What did the Boehner and Hastert Know and When Did They Know It?
Boehner’s boner: The world found out about GOP Rep. Mark Foley’s sexually tinged emails to a 16 year-old male House page yesterday, but at least one key member of the Republican House leadership has known about them for about a year.
If one of the leaders knew about Foley’s emails, it seems likely that others did too — and that members of the GOP leadership have engaged in a strategy to keep the story out of the media until after next month’s elections.
Based on the content of Foley’s emails it is possible that he could be facing jail time for using the Internet to solicit sex with a minor. If that is so, the leadership could be guilty of covering up a crime.
Evidence of this includes a significant change in the reporting on the story yesterday by the Washington Post. Majority Leader John Boehner gave the Post one story Friday afternoon but changed his retelling of events later in the day, apparently after a discussion with House Speaker Dennis Hastert. The Post dutifully revised its story but offered no explanation for the change.
In fact, the only reason we know that the Post revised the story is because BuzzFlash.com caught it:
This Sentence Was Changed in the Following Washington Post Story on Foley: “…Foley and a 16-year-old page. Boehner said he told House Speaker J. Dennis Hastert (R-Ill.), and that Hastert assured him “we’re taking care of it.”It was not immediately clear what actions Hastert took. His spokesman had said earlier that the speaker did not know…” (as copied from the Post’s search engine on morning of 9/30).
That sentence became this sentence: “House Majority Leader John A. Boehner (R-Ohio) told The Washington Post last night that he had learned this spring of inappropriate “contact” between Foley and a 16-year-old page. Boehner said he then told House Speaker J. Dennis Hastert (R-Ill.). Boehner later contacted The Post and said he could not remember whether he talked to Hastert.” That’s Quite a Factual Change. Washington Post, Please Explain. 9/30
When Boehner spoke with Roll Call last night, he and Hastert were the same page:
Boehner strongly denied media reports late Friday night that he had informed Hastert of the allegations, saying “That is not true.”
In other words, “We’re not lying — we’re just incompetent.” Come on. Why didn’t the senior leadership know? How is that possible?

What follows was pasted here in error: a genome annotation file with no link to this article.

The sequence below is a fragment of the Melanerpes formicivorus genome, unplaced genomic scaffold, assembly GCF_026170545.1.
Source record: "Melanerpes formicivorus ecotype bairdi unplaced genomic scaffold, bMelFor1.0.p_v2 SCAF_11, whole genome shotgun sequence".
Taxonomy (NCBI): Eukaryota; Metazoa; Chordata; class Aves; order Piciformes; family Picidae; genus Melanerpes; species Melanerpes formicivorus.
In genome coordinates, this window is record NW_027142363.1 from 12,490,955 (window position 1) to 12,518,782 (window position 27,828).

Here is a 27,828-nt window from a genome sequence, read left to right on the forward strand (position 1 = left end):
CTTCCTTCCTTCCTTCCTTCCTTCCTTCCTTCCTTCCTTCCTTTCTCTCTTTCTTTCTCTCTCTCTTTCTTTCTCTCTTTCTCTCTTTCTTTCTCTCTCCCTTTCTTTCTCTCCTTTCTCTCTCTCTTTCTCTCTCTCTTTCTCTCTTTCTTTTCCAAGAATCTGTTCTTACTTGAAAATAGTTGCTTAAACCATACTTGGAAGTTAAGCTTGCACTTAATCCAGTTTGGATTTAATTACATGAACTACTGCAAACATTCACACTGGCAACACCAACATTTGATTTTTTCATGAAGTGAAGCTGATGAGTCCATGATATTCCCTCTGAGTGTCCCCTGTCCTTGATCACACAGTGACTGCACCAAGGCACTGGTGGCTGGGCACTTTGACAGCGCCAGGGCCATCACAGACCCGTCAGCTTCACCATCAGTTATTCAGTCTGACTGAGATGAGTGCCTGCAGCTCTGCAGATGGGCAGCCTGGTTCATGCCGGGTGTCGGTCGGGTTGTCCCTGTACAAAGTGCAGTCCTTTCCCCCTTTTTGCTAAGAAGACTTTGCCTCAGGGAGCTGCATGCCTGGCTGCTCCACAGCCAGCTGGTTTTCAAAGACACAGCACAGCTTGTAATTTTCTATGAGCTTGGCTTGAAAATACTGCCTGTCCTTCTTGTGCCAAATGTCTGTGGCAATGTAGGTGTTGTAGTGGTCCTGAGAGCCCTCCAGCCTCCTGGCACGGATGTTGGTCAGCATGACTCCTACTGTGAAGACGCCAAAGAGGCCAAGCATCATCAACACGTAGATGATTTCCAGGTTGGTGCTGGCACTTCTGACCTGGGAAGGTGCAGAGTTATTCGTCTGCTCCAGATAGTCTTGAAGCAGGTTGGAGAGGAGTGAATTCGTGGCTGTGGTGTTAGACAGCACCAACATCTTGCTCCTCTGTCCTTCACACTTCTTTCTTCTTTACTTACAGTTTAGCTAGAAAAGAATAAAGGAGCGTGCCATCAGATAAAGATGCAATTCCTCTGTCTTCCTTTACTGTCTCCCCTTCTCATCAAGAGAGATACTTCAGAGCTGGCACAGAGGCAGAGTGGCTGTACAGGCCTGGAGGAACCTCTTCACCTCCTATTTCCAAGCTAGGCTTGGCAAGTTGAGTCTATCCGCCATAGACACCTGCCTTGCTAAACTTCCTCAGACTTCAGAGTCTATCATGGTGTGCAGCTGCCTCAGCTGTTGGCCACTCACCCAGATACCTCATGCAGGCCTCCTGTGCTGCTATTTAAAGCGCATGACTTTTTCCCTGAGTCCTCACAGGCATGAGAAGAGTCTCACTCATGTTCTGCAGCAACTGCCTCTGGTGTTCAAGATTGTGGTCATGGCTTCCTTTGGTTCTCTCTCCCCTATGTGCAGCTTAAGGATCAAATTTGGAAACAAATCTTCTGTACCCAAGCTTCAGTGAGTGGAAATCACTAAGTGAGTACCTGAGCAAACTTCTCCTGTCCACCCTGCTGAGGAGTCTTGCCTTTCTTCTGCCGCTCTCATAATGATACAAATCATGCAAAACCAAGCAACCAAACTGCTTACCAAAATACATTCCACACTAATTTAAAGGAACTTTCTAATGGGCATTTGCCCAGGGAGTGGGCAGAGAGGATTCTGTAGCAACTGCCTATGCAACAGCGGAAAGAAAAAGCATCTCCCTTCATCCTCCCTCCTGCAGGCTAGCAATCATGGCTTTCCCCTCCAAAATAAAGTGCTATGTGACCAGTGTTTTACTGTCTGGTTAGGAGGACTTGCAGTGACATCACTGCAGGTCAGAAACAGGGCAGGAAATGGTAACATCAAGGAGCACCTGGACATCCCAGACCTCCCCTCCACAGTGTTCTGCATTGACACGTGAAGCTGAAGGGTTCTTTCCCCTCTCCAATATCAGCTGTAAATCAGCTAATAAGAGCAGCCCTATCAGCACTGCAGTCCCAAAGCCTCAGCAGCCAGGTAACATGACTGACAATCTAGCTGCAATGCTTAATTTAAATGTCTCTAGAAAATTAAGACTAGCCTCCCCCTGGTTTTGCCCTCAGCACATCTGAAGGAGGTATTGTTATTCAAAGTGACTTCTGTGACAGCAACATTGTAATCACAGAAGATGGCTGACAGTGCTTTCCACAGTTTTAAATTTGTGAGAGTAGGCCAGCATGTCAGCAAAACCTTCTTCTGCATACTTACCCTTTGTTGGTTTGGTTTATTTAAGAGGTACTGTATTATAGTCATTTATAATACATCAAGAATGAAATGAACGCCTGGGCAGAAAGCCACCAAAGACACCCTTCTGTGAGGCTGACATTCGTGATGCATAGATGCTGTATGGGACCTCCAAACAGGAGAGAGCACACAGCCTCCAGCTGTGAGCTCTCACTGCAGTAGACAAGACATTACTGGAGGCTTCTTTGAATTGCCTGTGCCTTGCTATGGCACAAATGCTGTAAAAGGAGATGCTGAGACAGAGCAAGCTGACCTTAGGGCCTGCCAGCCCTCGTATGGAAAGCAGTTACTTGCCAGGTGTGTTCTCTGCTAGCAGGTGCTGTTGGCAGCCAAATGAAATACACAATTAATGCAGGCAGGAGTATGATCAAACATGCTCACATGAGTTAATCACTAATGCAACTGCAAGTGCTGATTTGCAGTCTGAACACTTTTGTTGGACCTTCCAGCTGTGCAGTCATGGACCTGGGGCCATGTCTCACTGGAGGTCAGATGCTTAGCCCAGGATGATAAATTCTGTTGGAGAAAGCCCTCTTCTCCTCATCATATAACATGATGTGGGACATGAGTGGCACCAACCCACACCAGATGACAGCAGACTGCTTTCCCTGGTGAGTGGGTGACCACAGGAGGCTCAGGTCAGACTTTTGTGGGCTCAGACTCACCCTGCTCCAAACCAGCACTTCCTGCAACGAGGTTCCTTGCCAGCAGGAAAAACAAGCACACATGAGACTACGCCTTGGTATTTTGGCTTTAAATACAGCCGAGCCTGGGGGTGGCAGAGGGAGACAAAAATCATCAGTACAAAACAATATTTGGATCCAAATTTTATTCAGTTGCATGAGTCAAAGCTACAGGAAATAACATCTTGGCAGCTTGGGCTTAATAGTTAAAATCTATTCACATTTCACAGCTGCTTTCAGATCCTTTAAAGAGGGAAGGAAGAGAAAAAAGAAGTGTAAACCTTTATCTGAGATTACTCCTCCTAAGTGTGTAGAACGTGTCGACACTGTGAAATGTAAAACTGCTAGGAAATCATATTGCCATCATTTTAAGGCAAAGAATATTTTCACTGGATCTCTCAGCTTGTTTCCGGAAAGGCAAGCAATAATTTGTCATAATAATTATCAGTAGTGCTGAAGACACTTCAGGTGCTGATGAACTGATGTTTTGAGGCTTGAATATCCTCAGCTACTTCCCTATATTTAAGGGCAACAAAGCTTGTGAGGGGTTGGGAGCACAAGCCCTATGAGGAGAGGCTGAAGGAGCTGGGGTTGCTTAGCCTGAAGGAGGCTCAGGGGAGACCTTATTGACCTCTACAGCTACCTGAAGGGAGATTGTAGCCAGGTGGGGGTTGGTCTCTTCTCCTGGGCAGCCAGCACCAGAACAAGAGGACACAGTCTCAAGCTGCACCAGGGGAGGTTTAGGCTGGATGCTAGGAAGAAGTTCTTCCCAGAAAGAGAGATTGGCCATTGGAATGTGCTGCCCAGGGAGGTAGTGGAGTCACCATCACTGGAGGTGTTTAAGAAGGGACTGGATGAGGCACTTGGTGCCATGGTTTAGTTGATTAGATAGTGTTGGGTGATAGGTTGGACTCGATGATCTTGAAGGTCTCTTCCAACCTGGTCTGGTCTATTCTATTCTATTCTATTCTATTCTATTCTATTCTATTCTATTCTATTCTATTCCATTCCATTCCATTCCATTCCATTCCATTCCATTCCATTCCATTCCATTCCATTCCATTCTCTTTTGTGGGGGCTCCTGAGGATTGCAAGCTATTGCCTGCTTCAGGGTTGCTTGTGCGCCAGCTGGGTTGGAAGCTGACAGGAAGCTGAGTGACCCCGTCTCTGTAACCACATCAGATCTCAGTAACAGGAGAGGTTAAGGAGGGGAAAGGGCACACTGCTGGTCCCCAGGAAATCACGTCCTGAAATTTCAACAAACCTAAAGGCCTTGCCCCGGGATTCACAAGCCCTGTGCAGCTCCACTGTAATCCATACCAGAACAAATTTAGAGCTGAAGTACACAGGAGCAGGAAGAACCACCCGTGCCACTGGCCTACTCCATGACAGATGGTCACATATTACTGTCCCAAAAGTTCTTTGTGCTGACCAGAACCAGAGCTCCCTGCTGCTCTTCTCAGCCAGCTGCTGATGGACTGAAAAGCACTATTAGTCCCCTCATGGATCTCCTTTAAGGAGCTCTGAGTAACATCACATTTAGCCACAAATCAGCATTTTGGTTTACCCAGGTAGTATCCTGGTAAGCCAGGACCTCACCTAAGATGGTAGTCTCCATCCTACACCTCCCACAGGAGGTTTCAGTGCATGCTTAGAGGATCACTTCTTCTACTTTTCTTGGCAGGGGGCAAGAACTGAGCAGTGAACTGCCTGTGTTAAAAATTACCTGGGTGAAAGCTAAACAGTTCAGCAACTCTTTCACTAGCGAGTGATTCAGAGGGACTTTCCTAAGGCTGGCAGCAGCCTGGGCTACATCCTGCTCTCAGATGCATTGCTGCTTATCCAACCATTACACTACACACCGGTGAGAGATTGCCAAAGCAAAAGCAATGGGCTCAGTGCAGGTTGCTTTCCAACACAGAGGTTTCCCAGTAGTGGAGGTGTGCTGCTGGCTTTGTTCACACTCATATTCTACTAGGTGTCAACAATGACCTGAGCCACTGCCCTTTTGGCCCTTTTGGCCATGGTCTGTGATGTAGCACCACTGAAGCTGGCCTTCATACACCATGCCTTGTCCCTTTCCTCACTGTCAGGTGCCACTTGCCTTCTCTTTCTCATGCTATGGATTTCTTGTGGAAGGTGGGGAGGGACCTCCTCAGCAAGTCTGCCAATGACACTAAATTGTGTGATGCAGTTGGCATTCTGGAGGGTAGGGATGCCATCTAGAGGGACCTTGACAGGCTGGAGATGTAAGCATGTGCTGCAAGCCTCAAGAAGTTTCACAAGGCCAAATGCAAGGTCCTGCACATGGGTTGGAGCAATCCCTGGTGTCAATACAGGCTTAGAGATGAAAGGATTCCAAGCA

It isn’t. Foley’s flirtatious email exchange occurred late last summer. At least one member of the GOP leadership, Rep. Tom Reynolds, chair of the National Republican Congressional Committee (NRCC), was informed about Foley’s emails sometime in the fall:
_The congressional sponsor of the page, Rep. Rodney Alexander, R-La., said he was asked by the youth’s parents not to pursue the matter, so he dropped it.
_Alexander said that before deciding to end his involvement, he passed on what he knew to the chairman of the House Republican campaign organization, Rep. Thomas Reynolds, R-N.Y. Reynolds’ spokesman, Carl Forti, said the campaign chairman also took no action in deference to the parents’ wishes.
_Rep. John Shimkus, R-Ill., chairman of the Page Board that oversees the congressional work-study program for high schoolers, said he did investigate but Foley falsely assured him he was only mentoring the boy. Pages are high school students who attend classes under congressional supervision and work as messengers.
_The spokesman for Speaker Dennis Hastert, Ron Bonjean, said the top House Republican had not known about the allegations. Shimkus said he learned about them in late 2005.
It’s telling that the boy’s congressman apparently went directly to Tom Reynolds, chair of the Republican’s campaign for the House this year, with news of the brewing scandal. But it is not credible that Reynolds never bothered to tell senior House leaders.
The only alternative is that Hastert and Boehner have been sitting on the scandal for almost a year. Now the question is, what have they done to suppress the information.